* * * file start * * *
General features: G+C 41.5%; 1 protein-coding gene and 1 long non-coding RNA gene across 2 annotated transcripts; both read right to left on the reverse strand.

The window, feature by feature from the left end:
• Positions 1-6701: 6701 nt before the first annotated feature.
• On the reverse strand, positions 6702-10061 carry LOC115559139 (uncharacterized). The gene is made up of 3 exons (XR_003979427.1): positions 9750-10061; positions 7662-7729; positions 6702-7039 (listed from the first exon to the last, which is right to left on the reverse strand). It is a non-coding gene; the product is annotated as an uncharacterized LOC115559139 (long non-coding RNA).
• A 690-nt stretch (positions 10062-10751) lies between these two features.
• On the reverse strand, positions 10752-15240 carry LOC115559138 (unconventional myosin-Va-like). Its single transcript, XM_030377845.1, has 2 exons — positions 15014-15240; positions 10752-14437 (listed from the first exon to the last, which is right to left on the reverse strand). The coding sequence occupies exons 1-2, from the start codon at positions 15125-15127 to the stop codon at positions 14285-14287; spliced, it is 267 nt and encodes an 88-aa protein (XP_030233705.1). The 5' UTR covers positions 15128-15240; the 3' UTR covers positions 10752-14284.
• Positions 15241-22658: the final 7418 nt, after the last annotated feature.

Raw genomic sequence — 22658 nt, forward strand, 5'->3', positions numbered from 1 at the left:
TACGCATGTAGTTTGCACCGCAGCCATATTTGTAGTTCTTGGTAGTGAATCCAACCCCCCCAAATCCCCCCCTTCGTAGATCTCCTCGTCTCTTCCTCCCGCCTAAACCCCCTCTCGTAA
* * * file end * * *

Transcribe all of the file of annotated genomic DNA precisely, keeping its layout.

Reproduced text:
General features: G+C 41.5%; 1 protein-coding gene and 1 long non-coding RNA gene across 2 annotated transcripts; both read right to left on the reverse strand.

The window, feature by feature from the left end:
• Positions 1-6701: 6701 nt before the first annotated feature.
• On the reverse strand, positions 6702-10061 carry LOC115559139 (uncharacterized). The gene is made up of 3 exons (XR_003979427.1): positions 9750-10061; positions 7662-7729; positions 6702-7039 (listed from the first exon to the last, which is right to left on the reverse strand). It is a non-coding gene; the product is annotated as an uncharacterized LOC115559139 (long non-coding RNA).
• A 690-nt stretch (positions 10062-10751) lies between these two features.
• On the reverse strand, positions 10752-15240 carry LOC115559138 (unconventional myosin-Va-like). Its single transcript, XM_030377845.1, has 2 exons — positions 15014-15240; positions 10752-14437 (listed from the first exon to the last, which is right to left on the reverse strand). The coding sequence occupies exons 1-2, from the start codon at positions 15125-15127 to the stop codon at positions 14285-14287; spliced, it is 267 nt and encodes an 88-aa protein (XP_030233705.1). The 5' UTR covers positions 15128-15240; the 3' UTR covers positions 10752-14284.
• Positions 15241-22658: the final 7418 nt, after the last annotated feature.

Raw genomic sequence — 22658 nt, forward strand, 5'->3', positions numbered from 1 at the left:
TACGCATGTAGTTTGCACCGCAGCCATATTTGTAGTTCTTGGTAGTGAATCCAACCCCCCCAAATCCCCCCCTTCGTAGATCTCCTCGTCTCTTCCTCCCGCCTAAACCCCCTCTCGTAA